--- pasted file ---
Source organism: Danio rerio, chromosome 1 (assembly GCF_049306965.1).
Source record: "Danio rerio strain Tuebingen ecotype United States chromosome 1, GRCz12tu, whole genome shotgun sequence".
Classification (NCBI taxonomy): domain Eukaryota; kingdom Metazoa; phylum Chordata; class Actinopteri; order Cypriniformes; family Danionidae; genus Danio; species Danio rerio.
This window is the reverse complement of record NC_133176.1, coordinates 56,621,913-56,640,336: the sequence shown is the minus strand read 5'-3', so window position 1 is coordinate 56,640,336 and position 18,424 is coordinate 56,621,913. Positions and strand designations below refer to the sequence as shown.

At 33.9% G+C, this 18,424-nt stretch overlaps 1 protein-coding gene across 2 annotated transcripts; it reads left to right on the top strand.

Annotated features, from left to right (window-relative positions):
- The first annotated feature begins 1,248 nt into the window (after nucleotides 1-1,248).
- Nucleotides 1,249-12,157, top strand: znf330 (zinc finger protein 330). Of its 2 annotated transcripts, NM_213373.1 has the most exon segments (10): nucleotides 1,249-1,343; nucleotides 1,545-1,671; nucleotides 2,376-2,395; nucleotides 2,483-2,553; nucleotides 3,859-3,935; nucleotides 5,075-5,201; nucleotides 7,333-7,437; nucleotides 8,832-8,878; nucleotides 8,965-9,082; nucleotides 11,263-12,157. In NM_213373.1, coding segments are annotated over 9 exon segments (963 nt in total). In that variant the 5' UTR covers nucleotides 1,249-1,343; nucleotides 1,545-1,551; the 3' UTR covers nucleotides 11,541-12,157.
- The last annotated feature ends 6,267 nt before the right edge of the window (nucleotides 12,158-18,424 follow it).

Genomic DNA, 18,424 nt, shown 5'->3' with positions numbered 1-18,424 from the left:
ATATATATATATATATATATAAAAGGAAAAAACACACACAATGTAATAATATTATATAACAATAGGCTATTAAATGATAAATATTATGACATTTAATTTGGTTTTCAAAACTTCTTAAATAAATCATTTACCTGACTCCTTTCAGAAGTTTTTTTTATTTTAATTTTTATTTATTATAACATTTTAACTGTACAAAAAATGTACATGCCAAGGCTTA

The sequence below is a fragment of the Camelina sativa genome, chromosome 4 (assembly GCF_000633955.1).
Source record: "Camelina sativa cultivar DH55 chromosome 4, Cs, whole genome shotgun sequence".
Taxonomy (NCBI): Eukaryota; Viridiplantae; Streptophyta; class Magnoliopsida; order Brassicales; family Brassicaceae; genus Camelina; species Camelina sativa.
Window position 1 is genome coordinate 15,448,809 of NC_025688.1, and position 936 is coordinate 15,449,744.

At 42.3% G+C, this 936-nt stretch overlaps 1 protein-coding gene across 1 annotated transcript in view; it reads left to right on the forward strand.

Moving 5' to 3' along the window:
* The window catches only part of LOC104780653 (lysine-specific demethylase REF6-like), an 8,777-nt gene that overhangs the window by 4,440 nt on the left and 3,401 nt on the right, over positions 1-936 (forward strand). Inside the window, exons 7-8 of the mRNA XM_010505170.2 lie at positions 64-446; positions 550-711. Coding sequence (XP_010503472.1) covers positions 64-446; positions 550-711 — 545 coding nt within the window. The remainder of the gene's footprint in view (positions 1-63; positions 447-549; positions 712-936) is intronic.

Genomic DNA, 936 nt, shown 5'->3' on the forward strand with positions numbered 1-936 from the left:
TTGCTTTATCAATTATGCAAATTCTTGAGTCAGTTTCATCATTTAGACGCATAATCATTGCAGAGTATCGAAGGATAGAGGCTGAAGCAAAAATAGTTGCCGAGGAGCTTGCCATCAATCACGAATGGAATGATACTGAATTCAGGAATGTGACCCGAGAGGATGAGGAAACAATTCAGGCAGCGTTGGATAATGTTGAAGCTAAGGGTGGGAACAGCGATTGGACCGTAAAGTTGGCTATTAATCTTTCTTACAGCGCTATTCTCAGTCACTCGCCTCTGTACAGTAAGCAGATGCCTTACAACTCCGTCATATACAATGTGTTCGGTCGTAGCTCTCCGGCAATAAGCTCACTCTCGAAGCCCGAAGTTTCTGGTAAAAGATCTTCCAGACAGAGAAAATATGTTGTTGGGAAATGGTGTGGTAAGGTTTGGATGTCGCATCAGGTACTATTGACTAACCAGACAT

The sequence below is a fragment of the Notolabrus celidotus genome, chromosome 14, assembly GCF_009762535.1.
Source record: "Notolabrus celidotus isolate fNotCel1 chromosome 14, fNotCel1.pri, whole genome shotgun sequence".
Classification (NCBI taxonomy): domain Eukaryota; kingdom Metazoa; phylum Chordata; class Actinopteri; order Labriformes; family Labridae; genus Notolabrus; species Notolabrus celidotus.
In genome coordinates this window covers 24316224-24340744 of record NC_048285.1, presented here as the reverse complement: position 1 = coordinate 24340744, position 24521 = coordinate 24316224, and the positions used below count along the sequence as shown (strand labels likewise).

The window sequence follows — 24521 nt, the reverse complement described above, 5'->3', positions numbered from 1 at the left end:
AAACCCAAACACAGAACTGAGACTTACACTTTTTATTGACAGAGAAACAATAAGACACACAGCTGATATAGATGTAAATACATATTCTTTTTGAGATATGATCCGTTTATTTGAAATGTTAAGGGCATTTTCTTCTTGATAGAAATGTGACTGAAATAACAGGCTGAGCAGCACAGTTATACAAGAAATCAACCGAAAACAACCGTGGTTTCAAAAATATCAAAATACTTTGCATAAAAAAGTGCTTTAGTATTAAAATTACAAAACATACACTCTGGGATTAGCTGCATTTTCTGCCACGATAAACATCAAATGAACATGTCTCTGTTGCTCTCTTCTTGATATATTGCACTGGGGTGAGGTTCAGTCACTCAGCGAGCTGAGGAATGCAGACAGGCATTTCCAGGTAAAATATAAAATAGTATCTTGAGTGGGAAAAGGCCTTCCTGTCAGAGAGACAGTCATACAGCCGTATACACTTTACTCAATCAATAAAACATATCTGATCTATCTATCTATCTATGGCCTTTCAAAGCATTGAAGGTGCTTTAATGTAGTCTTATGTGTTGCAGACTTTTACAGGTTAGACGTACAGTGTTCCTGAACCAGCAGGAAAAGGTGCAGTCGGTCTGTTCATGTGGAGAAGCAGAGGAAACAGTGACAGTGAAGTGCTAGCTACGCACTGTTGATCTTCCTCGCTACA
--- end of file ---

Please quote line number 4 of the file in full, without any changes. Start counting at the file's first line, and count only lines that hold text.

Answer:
This window is the reverse complement of record NC_133176.1, coordinates 56,621,913-56,640,336: the sequence shown is the minus strand read 5'-3', so window position 1 is coordinate 56,640,336 and position 18,424 is coordinate 56,621,913. Positions and strand designations below refer to the sequence as shown.